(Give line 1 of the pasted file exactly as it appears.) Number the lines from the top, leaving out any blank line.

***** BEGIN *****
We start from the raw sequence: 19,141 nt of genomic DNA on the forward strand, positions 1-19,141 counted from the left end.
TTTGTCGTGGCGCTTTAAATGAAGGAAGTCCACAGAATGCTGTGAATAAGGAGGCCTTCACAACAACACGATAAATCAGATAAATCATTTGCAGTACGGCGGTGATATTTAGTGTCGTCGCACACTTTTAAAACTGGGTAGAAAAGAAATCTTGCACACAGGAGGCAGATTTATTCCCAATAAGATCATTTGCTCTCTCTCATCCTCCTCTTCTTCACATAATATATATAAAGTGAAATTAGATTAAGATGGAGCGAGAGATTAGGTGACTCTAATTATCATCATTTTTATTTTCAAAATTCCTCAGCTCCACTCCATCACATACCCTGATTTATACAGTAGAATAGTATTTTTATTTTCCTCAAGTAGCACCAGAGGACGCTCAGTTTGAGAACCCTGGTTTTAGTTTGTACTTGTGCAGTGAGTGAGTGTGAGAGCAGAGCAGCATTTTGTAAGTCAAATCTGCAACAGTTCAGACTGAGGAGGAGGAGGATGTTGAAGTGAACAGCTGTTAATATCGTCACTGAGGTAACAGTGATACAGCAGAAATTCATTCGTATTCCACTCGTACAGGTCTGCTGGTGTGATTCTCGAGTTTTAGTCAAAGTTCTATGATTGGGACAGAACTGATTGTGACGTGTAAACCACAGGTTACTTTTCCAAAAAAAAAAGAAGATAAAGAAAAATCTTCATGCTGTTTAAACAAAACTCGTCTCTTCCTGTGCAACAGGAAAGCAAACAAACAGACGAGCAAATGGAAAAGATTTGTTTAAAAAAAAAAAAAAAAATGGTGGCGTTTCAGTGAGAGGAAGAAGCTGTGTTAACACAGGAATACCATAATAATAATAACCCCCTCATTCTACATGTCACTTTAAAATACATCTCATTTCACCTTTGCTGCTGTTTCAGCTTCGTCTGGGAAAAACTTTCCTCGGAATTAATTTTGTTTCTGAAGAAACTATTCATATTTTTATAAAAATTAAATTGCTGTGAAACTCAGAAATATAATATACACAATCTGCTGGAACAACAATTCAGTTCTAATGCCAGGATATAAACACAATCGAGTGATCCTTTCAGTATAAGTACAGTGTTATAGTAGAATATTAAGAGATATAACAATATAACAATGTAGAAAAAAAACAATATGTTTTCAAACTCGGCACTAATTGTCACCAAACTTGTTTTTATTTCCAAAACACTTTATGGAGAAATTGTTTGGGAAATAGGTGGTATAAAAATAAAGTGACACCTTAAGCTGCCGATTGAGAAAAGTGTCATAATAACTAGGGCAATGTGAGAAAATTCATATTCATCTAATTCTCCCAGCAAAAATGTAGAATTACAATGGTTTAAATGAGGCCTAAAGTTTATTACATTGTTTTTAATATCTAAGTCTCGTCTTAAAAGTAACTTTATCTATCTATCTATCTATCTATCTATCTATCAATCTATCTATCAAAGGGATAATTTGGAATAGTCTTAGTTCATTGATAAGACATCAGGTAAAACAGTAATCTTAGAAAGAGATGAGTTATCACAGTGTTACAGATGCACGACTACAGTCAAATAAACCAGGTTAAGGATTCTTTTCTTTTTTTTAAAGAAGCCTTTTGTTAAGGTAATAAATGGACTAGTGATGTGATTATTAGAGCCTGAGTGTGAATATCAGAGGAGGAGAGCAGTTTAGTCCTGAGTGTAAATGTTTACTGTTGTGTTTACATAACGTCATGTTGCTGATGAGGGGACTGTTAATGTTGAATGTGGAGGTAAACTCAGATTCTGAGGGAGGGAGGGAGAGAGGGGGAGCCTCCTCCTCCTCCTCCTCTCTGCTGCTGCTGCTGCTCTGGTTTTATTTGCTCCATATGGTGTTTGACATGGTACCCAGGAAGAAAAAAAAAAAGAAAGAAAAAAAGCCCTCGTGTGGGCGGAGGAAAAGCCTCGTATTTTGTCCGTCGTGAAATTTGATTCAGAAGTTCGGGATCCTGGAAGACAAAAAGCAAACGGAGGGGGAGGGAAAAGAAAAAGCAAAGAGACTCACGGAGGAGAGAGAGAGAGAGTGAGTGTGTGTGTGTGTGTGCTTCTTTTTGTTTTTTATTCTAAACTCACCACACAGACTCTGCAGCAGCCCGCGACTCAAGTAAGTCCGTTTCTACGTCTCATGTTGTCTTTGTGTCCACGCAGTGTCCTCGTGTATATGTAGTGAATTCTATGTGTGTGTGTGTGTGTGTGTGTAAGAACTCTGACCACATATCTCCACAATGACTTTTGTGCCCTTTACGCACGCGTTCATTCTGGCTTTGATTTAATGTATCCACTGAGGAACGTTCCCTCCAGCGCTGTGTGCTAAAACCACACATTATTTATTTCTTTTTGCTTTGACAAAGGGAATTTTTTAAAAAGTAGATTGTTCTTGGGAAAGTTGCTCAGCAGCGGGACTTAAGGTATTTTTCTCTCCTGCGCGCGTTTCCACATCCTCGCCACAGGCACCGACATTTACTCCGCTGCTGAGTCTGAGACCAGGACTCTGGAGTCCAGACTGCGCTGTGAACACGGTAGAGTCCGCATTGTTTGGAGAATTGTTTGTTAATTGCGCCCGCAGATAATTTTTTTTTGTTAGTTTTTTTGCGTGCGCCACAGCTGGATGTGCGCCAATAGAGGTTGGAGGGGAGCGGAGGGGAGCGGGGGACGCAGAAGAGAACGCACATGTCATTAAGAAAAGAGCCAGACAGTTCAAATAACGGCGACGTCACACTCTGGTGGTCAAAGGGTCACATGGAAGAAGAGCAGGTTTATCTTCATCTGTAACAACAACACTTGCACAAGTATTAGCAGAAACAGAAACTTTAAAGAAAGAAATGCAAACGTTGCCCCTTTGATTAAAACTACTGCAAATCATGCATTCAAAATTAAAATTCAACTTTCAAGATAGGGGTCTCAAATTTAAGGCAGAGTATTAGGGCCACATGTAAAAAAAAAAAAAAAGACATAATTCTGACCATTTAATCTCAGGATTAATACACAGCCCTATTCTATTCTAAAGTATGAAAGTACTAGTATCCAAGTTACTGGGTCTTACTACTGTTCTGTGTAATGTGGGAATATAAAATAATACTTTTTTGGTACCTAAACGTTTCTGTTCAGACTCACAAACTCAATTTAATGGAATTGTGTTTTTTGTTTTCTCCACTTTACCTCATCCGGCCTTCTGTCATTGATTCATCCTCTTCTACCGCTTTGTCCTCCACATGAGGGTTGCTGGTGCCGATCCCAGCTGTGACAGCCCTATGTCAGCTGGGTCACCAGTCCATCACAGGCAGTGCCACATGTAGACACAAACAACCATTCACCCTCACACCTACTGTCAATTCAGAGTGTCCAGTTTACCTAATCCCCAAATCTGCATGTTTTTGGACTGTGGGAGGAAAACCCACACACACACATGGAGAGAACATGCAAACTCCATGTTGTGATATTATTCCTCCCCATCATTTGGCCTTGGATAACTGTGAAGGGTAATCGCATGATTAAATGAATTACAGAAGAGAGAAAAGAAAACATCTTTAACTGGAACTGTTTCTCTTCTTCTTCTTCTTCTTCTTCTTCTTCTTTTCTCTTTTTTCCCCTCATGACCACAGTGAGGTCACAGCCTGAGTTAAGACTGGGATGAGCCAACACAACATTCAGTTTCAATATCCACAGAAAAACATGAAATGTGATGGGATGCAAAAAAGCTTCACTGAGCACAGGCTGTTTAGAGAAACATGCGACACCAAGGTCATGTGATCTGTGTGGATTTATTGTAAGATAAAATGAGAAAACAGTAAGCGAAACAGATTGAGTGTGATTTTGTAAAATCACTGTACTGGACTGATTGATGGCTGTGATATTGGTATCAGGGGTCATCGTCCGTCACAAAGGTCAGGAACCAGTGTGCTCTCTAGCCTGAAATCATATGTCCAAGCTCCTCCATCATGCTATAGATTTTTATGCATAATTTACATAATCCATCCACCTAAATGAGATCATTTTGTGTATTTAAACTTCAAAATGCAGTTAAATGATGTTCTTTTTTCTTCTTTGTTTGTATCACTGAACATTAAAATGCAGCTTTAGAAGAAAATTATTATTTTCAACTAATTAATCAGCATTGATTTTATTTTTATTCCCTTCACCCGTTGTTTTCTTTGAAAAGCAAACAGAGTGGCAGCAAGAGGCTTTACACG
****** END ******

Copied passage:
We start from the raw sequence: 19,141 nt of genomic DNA on the forward strand, positions 1-19,141 counted from the left end.